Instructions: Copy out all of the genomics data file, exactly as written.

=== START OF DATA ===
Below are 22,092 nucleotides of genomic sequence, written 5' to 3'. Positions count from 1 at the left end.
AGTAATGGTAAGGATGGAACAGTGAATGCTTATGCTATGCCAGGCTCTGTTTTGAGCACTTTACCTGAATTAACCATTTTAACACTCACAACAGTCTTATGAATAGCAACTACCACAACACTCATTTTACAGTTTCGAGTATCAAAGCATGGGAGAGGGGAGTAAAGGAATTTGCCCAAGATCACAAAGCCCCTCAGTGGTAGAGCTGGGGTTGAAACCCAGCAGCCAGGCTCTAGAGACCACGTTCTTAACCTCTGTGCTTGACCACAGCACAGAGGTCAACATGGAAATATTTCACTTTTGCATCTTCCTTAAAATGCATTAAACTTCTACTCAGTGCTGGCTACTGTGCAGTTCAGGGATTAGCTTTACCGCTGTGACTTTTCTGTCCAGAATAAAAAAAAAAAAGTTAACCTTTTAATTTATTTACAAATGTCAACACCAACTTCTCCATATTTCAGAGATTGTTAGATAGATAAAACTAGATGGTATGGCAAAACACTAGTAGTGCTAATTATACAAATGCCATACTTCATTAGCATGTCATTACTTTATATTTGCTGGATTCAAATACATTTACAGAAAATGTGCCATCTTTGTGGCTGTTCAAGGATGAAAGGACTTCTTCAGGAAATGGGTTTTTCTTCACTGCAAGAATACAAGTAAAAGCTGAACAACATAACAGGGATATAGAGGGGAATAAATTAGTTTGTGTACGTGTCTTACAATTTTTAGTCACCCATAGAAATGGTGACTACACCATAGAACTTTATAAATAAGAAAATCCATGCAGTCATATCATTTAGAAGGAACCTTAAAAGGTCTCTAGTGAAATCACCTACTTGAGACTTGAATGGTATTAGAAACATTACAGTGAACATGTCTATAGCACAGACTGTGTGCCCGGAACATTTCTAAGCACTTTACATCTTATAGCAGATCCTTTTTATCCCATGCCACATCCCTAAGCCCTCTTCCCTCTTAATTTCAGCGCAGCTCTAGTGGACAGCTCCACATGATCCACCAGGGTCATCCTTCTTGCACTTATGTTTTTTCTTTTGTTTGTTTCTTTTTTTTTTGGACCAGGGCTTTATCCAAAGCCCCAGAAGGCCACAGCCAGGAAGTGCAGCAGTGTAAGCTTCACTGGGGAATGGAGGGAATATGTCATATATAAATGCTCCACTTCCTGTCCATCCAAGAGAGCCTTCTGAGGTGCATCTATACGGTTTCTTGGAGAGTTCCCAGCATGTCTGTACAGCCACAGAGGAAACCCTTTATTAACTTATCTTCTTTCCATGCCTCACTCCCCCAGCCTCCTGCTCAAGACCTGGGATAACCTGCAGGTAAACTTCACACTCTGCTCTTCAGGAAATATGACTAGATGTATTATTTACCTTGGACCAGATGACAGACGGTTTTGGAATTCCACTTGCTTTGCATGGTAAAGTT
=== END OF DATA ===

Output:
Below are 22,092 nucleotides of genomic sequence, written 5' to 3'. Positions count from 1 at the left end.
AGTAATGGTAAGGATGGAACAGTGAATGCTTATGCTATGCCAGGCTCTGTTTTGAGCACTTTACCTGAATTAACCATTTTAACACTCACAACAGTCTTATGAATAGCAACTACCACAACACTCATTTTACAGTTTCGAGTATCAAAGCATGGGAGAGGGGAGTAAAGGAATTTGCCCAAGATCACAAAGCCCCTCAGTGGTAGAGCTGGGGTTGAAACCCAGCAGCCAGGCTCTAGAGACCACGTTCTTAACCTCTGTGCTTGACCACAGCACAGAGGTCAACATGGAAATATTTCACTTTTGCATCTTCCTTAAAATGCATTAAACTTCTACTCAGTGCTGGCTACTGTGCAGTTCAGGGATTAGCTTTACCGCTGTGACTTTTCTGTCCAGAATAAAAAAAAAAAAGTTAACCTTTTAATTTATTTACAAATGTCAACACCAACTTCTCCATATTTCAGAGATTGTTAGATAGATAAAACTAGATGGTATGGCAAAACACTAGTAGTGCTAATTATACAAATGCCATACTTCATTAGCATGTCATTACTTTATATTTGCTGGATTCAAATACATTTACAGAAAATGTGCCATCTTTGTGGCTGTTCAAGGATGAAAGGACTTCTTCAGGAAATGGGTTTTTCTTCACTGCAAGAATACAAGTAAAAGCTGAACAACATAACAGGGATATAGAGGGGAATAAATTAGTTTGTGTACGTGTCTTACAATTTTTAGTCACCCATAGAAATGGTGACTACACCATAGAACTTTATAAATAAGAAAATCCATGCAGTCATATCATTTAGAAGGAACCTTAAAAGGTCTCTAGTGAAATCACCTACTTGAGACTTGAATGGTATTAGAAACATTACAGTGAACATGTCTATAGCACAGACTGTGTGCCCGGAACATTTCTAAGCACTTTACATCTTATAGCAGATCCTTTTTATCCCATGCCACATCCCTAAGCCCTCTTCCCTCTTAATTTCAGCGCAGCTCTAGTGGACAGCTCCACATGATCCACCAGGGTCATCCTTCTTGCACTTATGTTTTTTCTTTTGTTTGTTTCTTTTTTTTTTGGACCAGGGCTTTATCCAAAGCCCCAGAAGGCCACAGCCAGGAAGTGCAGCAGTGTAAGCTTCACTGGGGAATGGAGGGAATATGTCATATATAAATGCTCCACTTCCTGTCCATCCAAGAGAGCCTTCTGAGGTGCATCTATACGGTTTCTTGGAGAGTTCCCAGCATGTCTGTACAGCCACAGAGGAAACCCTTTATTAACTTATCTTCTTTCCATGCCTCACTCCCCCAGCCTCCTGCTCAAGACCTGGGATAACCTGCAGGTAAACTTCACACTCTGCTCTTCAGGAAATATGACTAGATGTATTATTTACCTTGGACCAGATGACAGACGGTTTTGGAATTCCACTTGCTTTGCATGGTAAAGTT